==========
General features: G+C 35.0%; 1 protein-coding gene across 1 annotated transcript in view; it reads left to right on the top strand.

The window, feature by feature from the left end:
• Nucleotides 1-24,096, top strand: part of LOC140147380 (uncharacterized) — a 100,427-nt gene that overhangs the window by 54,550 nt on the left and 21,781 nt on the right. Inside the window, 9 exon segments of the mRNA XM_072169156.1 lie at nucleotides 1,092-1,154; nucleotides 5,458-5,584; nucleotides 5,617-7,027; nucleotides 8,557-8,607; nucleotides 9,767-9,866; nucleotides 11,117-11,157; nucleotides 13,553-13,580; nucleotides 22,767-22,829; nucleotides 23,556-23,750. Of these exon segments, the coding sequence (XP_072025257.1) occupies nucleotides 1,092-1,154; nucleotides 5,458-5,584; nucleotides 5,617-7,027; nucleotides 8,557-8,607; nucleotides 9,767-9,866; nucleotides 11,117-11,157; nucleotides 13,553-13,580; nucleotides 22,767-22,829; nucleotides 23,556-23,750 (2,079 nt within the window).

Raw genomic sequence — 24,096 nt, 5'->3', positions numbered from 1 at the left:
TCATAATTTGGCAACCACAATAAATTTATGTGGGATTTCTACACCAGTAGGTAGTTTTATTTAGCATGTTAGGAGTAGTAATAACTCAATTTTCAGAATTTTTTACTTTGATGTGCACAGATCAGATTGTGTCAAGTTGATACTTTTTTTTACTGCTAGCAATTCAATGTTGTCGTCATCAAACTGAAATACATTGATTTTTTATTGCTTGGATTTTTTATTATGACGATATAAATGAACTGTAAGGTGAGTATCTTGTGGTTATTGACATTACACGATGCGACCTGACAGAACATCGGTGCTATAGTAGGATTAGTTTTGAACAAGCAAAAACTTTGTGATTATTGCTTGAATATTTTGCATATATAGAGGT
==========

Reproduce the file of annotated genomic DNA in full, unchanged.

General features: G+C 35.0%; 1 protein-coding gene across 1 annotated transcript in view; it reads left to right on the top strand.

The window, feature by feature from the left end:
• Nucleotides 1-24,096, top strand: part of LOC140147380 (uncharacterized) — a 100,427-nt gene that overhangs the window by 54,550 nt on the left and 21,781 nt on the right. Inside the window, 9 exon segments of the mRNA XM_072169156.1 lie at nucleotides 1,092-1,154; nucleotides 5,458-5,584; nucleotides 5,617-7,027; nucleotides 8,557-8,607; nucleotides 9,767-9,866; nucleotides 11,117-11,157; nucleotides 13,553-13,580; nucleotides 22,767-22,829; nucleotides 23,556-23,750. Of these exon segments, the coding sequence (XP_072025257.1) occupies nucleotides 1,092-1,154; nucleotides 5,458-5,584; nucleotides 5,617-7,027; nucleotides 8,557-8,607; nucleotides 9,767-9,866; nucleotides 11,117-11,157; nucleotides 13,553-13,580; nucleotides 22,767-22,829; nucleotides 23,556-23,750 (2,079 nt within the window).

Raw genomic sequence — 24,096 nt, 5'->3', positions numbered from 1 at the left:
TCATAATTTGGCAACCACAATAAATTTATGTGGGATTTCTACACCAGTAGGTAGTTTTATTTAGCATGTTAGGAGTAGTAATAACTCAATTTTCAGAATTTTTTACTTTGATGTGCACAGATCAGATTGTGTCAAGTTGATACTTTTTTTTACTGCTAGCAATTCAATGTTGTCGTCATCAAACTGAAATACATTGATTTTTTATTGCTTGGATTTTTTATTATGACGATATAAATGAACTGTAAGGTGAGTATCTTGTGGTTATTGACATTACACGATGCGACCTGACAGAACATCGGTGCTATAGTAGGATTAGTTTTGAACAAGCAAAAACTTTGTGATTATTGCTTGAATATTTTGCATATATAGAGGT